A cheaper and more efficient process to produce clean hydrogen from hydrocarbon fuels for use in fuel cells uses gold nanotubes to do the job.
University of Wisconsin Chemical and Biological Engineering Professor James Dumesic and Won Kim developed a new nanotechnology method for producing hydrogen gas for fuel cells.
The process typically involves two steps. First, hydrocarbons, such as gasoline or natural gas, are converted into a gaseous mixture of hydrogen, carbon monoxide (CO) and carbon dioxide (CO2). Next, in a process called the water-gas shift, steam is generated and reacted with the CO to produce CO2.
The water-gas shift is needed to remove the CO because CO’s presence in hydrogen gas will poison a fuel cell’s metal electrode. But the water gas shift is costly due to the large amount of energy needed to vaporize water to steam. This technology now provides a catalytic process to remove CO from hydrogen gas that not only eliminates the need for the water-gas shift, but also captures the energy in CO to generate power.
The Wisconsin invention uses gold nanotube or nanoparticle catalysts to oxidize CO to CO2 within an aqueous solution of polyoxometalate (POM) compounds. As the CO is oxidized, the POM compounds are reduced, resulting in an energy-dense solution of protons and electrons associated with the reduced POM cations. This solution can then be fed directly into proton exchange membrane (PEM) fuel cells to generate power.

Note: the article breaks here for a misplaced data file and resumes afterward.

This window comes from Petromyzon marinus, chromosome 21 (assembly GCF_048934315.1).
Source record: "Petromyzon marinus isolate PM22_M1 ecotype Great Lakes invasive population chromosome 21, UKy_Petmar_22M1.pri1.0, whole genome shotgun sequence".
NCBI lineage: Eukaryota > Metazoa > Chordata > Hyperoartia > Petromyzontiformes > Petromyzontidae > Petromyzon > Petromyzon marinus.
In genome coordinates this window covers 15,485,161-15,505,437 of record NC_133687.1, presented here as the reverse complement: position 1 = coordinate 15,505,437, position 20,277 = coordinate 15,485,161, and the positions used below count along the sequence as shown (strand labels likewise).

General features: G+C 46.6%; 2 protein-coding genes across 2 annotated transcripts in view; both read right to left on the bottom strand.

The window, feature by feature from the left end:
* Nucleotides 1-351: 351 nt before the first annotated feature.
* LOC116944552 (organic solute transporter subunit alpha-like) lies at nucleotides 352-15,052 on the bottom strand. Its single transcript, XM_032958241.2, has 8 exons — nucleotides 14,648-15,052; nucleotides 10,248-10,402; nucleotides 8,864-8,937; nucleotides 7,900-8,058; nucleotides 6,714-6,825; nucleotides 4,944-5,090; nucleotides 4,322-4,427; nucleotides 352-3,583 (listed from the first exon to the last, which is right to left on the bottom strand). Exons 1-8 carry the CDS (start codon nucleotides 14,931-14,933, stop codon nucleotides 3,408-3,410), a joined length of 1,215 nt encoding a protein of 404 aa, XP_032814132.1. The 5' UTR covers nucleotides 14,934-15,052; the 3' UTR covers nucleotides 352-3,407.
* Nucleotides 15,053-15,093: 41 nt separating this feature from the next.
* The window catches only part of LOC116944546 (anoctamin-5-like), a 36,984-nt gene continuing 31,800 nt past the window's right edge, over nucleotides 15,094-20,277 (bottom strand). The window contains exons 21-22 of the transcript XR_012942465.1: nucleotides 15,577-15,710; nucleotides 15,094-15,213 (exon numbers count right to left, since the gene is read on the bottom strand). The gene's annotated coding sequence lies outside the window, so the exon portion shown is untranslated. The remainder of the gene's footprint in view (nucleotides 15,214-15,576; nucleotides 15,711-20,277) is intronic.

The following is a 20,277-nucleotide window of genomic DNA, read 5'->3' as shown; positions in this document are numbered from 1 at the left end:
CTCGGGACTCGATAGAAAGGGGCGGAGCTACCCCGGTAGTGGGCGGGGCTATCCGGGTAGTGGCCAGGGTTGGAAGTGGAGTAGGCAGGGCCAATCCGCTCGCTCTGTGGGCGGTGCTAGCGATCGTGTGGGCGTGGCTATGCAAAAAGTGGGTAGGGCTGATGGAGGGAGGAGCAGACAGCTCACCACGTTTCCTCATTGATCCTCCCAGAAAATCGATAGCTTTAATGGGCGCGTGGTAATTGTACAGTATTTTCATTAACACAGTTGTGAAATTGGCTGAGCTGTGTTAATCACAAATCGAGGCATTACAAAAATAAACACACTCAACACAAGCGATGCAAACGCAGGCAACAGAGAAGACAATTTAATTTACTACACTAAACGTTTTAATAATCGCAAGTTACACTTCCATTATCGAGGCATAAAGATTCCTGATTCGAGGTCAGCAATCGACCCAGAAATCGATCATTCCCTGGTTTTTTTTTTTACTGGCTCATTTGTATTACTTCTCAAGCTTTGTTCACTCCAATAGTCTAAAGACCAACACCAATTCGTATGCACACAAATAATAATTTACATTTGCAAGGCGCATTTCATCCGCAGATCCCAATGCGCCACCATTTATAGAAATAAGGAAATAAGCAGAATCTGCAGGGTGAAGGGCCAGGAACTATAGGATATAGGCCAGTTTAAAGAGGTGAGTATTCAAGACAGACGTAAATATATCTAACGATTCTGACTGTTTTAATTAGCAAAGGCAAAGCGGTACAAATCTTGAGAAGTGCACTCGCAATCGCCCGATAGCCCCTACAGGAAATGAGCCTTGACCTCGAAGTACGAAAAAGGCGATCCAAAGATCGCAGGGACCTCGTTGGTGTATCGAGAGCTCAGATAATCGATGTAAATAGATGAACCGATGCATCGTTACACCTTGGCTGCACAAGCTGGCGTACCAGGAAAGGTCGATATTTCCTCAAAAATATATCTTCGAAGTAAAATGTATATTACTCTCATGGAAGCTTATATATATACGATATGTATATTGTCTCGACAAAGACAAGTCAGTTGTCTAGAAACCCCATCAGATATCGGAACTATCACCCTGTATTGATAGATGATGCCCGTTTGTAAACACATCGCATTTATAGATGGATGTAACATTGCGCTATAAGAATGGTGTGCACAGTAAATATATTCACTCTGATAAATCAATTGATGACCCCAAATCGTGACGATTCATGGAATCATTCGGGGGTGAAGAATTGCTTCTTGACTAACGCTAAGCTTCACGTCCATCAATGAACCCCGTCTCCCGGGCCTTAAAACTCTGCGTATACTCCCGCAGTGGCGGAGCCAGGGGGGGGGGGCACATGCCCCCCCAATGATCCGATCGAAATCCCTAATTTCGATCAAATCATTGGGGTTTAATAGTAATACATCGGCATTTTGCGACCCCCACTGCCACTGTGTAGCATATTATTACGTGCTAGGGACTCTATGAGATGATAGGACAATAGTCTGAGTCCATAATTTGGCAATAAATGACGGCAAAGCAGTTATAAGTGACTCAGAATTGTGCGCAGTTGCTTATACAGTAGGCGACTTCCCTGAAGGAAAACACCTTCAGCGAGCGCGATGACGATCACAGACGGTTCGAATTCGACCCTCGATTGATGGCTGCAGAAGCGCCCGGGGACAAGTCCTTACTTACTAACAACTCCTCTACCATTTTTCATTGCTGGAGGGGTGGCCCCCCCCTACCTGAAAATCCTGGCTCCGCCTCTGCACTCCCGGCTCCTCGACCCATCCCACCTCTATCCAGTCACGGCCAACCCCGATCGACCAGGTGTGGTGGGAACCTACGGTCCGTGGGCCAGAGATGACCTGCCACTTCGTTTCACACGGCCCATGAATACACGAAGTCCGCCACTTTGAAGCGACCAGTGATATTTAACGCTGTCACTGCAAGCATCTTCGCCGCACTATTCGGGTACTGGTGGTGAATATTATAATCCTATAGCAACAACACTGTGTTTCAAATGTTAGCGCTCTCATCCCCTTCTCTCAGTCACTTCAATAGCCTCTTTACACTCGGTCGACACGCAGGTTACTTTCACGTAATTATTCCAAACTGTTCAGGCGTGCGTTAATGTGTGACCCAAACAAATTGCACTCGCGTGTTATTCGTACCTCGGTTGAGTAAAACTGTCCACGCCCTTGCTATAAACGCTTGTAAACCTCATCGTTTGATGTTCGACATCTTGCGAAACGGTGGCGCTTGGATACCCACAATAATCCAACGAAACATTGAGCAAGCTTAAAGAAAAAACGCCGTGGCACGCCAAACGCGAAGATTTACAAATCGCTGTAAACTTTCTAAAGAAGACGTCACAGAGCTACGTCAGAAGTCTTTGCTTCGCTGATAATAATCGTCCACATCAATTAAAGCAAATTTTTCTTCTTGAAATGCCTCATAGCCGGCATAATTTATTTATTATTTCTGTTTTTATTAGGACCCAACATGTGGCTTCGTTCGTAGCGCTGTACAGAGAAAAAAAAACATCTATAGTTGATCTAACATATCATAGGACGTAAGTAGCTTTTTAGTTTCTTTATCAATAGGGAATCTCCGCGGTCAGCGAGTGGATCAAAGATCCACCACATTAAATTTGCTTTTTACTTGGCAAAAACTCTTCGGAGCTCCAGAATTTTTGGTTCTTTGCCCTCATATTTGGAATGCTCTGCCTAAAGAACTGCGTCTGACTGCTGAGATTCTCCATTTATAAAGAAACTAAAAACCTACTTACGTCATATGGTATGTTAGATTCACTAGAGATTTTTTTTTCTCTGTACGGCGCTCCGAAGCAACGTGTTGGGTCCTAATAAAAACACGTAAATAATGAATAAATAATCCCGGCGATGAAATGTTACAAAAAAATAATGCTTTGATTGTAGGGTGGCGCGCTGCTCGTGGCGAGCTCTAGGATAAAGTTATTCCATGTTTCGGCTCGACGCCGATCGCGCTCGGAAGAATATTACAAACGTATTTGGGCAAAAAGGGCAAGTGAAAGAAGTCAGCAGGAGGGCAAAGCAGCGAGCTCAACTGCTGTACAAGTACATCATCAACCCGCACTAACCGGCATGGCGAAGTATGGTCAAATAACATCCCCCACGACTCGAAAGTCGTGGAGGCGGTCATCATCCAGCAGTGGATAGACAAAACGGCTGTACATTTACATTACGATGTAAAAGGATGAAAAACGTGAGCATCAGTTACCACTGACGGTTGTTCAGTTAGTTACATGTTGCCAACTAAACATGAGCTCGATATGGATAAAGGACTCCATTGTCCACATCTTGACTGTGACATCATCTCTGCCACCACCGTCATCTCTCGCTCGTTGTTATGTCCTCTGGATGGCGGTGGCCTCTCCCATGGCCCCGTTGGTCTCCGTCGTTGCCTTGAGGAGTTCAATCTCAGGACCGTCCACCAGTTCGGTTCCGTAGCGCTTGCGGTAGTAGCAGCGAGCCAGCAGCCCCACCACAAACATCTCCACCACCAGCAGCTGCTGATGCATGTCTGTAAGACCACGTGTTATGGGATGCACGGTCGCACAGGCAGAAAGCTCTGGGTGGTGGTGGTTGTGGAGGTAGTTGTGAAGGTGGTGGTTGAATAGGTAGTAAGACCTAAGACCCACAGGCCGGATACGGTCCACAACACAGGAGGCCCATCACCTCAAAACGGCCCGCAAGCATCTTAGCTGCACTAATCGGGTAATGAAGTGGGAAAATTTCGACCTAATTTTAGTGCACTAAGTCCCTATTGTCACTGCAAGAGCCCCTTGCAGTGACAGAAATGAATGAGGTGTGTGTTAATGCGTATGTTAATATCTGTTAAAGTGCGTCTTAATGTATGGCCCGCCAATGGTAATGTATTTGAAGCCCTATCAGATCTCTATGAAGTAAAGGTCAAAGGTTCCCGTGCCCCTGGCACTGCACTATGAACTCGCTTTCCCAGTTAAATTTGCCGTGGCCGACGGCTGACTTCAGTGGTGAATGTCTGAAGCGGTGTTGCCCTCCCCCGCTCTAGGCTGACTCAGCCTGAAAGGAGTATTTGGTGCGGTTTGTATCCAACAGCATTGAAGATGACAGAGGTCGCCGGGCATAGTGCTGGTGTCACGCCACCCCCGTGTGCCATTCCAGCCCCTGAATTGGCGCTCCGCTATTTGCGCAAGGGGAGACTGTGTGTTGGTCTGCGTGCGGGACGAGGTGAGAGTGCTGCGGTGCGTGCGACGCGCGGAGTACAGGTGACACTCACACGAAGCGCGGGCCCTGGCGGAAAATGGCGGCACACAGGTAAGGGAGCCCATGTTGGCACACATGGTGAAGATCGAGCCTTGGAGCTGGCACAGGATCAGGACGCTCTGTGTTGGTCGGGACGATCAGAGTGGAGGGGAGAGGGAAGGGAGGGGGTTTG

- Unlike any previous technique for making hydrogen, this invention simultaneously removes CO from gas streams and captures CO’s energy to generate power
- CO to CO2 conversion takes place at room temperature, resulting in significant energy- and cost-savings
- By eliminating the need for the water-gas shift, this invention also eliminates the need for large quantities of water, making on-site or portable hydrogen production more feasible
- Shows particular promise for energy production using renewable, biomass-derived fuels, (e.g., ethylene glycol derived from corn or glycerol derived from bio-diesel production) because these fuels generate hydrogen and CO in nearly equal amounts during catalytic decomposition
- Solutions of reduced POM compounds provide a stable, energy-dense fuel source that can be stored at room temperature
- POMs are environmentally-benign
- Unlike previous CO oxidation methods that use irreversible oxidizing agents (e.g., oxygen), POM compounds are reversibly oxidized, allowing their direct use as fuel sources
- Could lead to much less expensive fuel cell technology, because reduced POM solutions can be re-oxidized to generate electricity by using simple, carbon anodes, rather than expensive platinum ones.
The technologies is available for licensing form the Wisconsin Alumni Research Foundation
For more information on this technology, see Kim, WB et al. (2004) Powering fuel cells with CO via aqueous polyoxometalates and gold catalysts. Science. 305(5688):1280-1283
Intellectual Property Status